When Don Harris ’74 was in high school and considering colleges, he targeted Lafayette because it was the best engineering school on his list. However, once he arrived, it didn’t take long to realize that—at that point in time—engineering wasn’t a good fit for him.
“I was willing to work, but not at the level that’s required to be a successful engineering candidate,” says Harris, who grew up on Long Island. “I preferred to stay under the radar.”
Harris graduated with a degree in psychology, but his attraction to engineering never faded. That magnetic pull—combined with the realities of the software design and development job market and the popping of the real estate bubble—brought Harris back to Lafayette in 2009 as an engineering student.
“In my first semester, the other students didn’t know what to make of me,” notes Harris, who was in his 50s when he returned to earn a degree in civil engineering. “Most of them thought I was another professor who was sitting in on the class. But, by the end of my first year, I had made friends.”
There were two main aspects that had changed significantly since Harris first attended the College in the 1970s. The first was the makeup of the student body.
“When I was there originally, Lafayette was just going co-ed, so there are a lot more women now,” Harris says. “They certainly have raised Lafayette’s academic levels.”
The second major change was Harris’ own makeup.
“I had a lot more discipline and gained some of the fundamentals—such as math—that I had skated through earlier,” says Harris, who commuted to Lafayette from his home in New Jersey. “This time, I had a much better grasp of them. I treated school like a job; not a bad job, but a job. Having a course assignment was like having an assignment at work, whether it was over one day, three weeks or six months.”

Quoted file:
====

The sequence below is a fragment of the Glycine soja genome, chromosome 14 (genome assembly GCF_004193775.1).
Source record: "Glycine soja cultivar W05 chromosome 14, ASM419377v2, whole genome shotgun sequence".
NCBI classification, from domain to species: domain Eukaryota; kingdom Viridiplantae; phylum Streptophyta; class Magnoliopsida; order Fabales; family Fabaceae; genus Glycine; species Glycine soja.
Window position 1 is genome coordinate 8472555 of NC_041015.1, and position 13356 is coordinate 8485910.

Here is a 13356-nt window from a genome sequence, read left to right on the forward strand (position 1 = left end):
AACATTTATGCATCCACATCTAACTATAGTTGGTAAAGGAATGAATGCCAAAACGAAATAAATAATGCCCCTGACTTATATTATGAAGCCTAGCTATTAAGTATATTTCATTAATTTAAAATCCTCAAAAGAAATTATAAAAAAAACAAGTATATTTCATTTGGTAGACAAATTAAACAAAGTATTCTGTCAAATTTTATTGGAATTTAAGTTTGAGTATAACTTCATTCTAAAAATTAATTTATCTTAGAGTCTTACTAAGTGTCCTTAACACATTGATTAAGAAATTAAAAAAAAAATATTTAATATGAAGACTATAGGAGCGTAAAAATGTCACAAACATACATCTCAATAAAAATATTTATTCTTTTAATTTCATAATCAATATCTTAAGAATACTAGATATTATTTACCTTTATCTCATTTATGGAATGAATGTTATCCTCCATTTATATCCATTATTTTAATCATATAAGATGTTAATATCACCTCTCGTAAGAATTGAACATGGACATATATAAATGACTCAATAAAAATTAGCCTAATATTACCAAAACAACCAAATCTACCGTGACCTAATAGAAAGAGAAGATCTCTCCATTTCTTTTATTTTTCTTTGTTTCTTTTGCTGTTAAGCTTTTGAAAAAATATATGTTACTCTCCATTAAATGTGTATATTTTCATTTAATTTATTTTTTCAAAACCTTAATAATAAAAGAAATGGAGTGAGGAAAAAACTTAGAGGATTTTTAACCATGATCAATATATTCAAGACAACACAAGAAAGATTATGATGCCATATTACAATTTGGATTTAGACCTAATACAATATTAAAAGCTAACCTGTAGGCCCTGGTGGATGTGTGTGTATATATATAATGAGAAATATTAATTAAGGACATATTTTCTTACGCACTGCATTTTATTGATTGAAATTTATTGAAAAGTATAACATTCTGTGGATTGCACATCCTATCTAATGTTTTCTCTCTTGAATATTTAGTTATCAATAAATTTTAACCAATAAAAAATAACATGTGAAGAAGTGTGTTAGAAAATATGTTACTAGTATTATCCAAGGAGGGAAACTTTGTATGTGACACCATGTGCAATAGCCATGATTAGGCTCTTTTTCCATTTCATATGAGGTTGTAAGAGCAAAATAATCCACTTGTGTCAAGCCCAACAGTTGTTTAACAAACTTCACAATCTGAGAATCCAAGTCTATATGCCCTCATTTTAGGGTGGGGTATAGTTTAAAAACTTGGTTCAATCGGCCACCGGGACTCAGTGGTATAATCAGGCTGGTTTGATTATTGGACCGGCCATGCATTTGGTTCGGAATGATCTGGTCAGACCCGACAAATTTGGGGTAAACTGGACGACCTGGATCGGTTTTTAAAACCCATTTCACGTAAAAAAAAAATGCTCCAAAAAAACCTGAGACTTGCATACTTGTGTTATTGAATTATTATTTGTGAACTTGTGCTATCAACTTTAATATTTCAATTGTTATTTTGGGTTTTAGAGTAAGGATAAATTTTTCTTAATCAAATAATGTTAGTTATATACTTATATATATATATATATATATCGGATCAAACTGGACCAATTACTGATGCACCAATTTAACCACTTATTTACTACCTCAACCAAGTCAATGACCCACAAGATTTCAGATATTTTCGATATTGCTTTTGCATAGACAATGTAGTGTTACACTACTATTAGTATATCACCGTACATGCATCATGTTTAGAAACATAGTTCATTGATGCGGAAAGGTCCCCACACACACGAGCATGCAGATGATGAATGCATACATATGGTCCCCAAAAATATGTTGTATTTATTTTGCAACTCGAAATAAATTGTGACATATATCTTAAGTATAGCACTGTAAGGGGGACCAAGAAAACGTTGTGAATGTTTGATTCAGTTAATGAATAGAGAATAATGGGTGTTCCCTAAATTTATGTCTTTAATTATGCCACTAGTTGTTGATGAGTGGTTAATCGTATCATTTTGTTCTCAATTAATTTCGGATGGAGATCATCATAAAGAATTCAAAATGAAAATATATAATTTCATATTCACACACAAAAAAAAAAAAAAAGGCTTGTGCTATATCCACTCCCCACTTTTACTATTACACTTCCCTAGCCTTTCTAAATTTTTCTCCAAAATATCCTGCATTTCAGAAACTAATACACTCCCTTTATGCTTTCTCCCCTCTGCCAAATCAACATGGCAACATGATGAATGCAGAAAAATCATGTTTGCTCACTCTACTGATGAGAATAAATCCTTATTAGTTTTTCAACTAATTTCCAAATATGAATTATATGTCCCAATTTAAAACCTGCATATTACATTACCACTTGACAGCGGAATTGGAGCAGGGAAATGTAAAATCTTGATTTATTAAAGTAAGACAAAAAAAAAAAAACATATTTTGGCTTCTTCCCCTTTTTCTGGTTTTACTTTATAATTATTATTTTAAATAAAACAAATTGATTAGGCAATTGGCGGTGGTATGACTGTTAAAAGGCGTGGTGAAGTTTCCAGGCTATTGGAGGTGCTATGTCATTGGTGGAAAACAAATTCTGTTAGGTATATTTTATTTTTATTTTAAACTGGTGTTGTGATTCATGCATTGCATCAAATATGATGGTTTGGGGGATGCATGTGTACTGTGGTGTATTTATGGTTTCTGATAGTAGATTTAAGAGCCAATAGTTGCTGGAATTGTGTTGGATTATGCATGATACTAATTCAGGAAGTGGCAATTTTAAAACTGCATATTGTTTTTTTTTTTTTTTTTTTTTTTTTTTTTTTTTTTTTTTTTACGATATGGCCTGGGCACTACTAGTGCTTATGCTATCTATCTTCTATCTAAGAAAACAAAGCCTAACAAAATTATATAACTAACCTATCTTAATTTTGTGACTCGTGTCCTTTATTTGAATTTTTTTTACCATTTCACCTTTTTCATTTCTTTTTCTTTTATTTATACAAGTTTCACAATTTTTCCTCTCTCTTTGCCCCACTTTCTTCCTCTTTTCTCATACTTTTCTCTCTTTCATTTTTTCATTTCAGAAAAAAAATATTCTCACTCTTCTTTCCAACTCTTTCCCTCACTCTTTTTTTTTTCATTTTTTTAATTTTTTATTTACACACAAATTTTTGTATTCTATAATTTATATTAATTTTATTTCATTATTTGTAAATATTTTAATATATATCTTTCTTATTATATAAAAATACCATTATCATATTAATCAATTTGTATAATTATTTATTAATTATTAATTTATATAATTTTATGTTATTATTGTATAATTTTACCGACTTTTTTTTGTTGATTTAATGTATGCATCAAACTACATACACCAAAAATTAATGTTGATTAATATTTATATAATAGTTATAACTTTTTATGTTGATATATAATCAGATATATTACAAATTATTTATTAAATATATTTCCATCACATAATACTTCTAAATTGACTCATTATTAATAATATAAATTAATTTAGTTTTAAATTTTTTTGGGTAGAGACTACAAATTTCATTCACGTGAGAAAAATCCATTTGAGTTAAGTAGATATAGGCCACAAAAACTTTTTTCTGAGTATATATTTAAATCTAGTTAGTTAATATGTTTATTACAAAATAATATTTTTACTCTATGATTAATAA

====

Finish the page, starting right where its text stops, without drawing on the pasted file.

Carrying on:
During his professional career, Harris worked as a software design engineer at Texas Instruments, as a senior programmer/analyst at Neiman Marcus Information Services, and in real estate, so he was used to extended work weeks and working as part of a team.
“Sometimes I worked a 40-hour week, and sometimes I worked an 80-hour week,” he says. “Long hours weren’t a problem and neither was the technology or the teamwork.”
Through discipline and hard work, Harris earned his civil engineering degree in 2013. Although he now works as a construction site supervisor for Habitat for Humanity, his connection to Lafayette remains strong.
Harris hosts groups of Lafayette engineering students on job sites for Habitat for Humanity’s home repair division. Last year, students helped Harris’ team put a roof on a house by measuring, cutting, laying out, and installing rafters.
“I very much enjoyed it and I’m very proud of the work they did,” Harris says. “Every cut they made was a perfect fit. One of the great aspects of the Lafayette engineering program is that it gives students opportunities to gain hand-on experience. It’s not just classroom learning and it’s not just theoretical. Students get hands-on experience, for example, with the end work of an engineer’s design or how to manage a project.”
Harris is a longtime supporter of the Annual Fund and was recognized with membership in the Fleck Consistent Giving Society and the Marquis Society. He and his wife, Lou Ann, also support the Engineering Division with a gift in deferred and current gift annuities. They donated to their respective alma mater through an inheritance that he received, getting a tax benefit and fixed-income payments for life in the process.
“Giving helps to build for the next generation of Lafayette students,” Harris explains. “The engineering department is certainly worthy of support, and I particularly like that the College is doing a lot of interdisciplinary projects because no one discipline lives on its own.
“The best feeling – and it wouldn’t be exclusively through me by any means – is that because of Lafayette’s excellent facilities, students can become better engineers who are better suited to go out and thrive in the world.”